- Do you have access to reused materials? If you start planning your coop long before you get your chickens, you can keep an eye out on Craigslist, garage sales, reclaimed building materials stores or recycling centres for some really unique materials. We built ours with old frosted glass bathroom windows, recycled cement board (to keep the weasels from chewing through to the nest boxes), hand-split cedar shingles, old corrugated metal for the roof, lots of reclaimed wire fencing, and the lovely rounded roof joists from a deconstructed single wide trailer. It was fun to figure out how to use this old stuff in an attractive and serviceable way. We did have to buy all new hardware, but everything else was either reclaimed or recycled – even the lumber was from cedar logs rejected from the dryland sort down the road.
- What sort of flooring does it call for? Certain types of flooring will not work in certain situations. For example, with the weasels and other digging creatures around here, there’s no way we could have a dirt-floored coop unless we buried hardware cloth into the floor and beyond the perimeter of the walls. We’ve got a super thick wood floor covered with linoleum. The coop is just a year and a half old, but it’s holding up really well. We’ll see how it’s holding up after 5 years. If you need a coop that’s portable, your flooring set-up will be different as well than one that is meant to be permanent.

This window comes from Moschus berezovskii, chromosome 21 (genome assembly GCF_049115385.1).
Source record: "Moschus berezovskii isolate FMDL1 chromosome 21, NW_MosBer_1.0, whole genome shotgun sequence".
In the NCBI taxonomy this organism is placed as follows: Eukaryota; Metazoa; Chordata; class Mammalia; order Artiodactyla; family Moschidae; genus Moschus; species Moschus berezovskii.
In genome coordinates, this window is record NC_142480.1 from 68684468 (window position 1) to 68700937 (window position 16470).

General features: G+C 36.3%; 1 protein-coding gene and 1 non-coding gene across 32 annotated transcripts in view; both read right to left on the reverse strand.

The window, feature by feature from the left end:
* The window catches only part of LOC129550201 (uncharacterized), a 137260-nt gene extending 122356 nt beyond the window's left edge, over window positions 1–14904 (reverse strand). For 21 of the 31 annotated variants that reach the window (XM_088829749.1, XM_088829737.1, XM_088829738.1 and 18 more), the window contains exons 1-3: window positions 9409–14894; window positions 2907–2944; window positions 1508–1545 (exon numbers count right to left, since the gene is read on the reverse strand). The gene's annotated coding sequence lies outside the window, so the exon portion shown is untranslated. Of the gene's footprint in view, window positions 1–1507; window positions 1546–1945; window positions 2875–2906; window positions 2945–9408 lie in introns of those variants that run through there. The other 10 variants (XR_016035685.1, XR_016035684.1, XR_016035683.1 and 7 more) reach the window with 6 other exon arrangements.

- Do you want to purchase a pre-designed plan, or customize a plan according to your own needs? For some of us who are running businesses, donating time to our communities and keeping animals fed and healthy, buying a plan makes the most sense. But if you’ve got the eye and the skills (and the time), designing your own plan is super satisfying. Our coop was sort of built on the fly with just some basic design elements in mind, but I wouldn’t recommend that for everyone. I was lucky enough to have some talented construction guys making suggestions, but honestly, if I had planned it better I wouldn’t now be thinking of how to renovate it to house more birds (or sick birds, or baby birds, or…).
- What sort of climate do you live in? Hot, dry climates allow for more open coop arrangements. No predators? You’ve got it made! Winters to 40 below? You’ll need ways to keep the drafts out, build deep litter and possibly a bit of insulation (with the required ventilation). Live in the rainforest like us? Your challenge will be keeping everything dry, so rooflines, ability to easily add dry bedding and remove wet bedding, and covered areas for your girls will be mandatory. Regardless of the plan picked, make sure it has adequate ventilation! Super important… birds can handle cold – but cold and wet… not so much.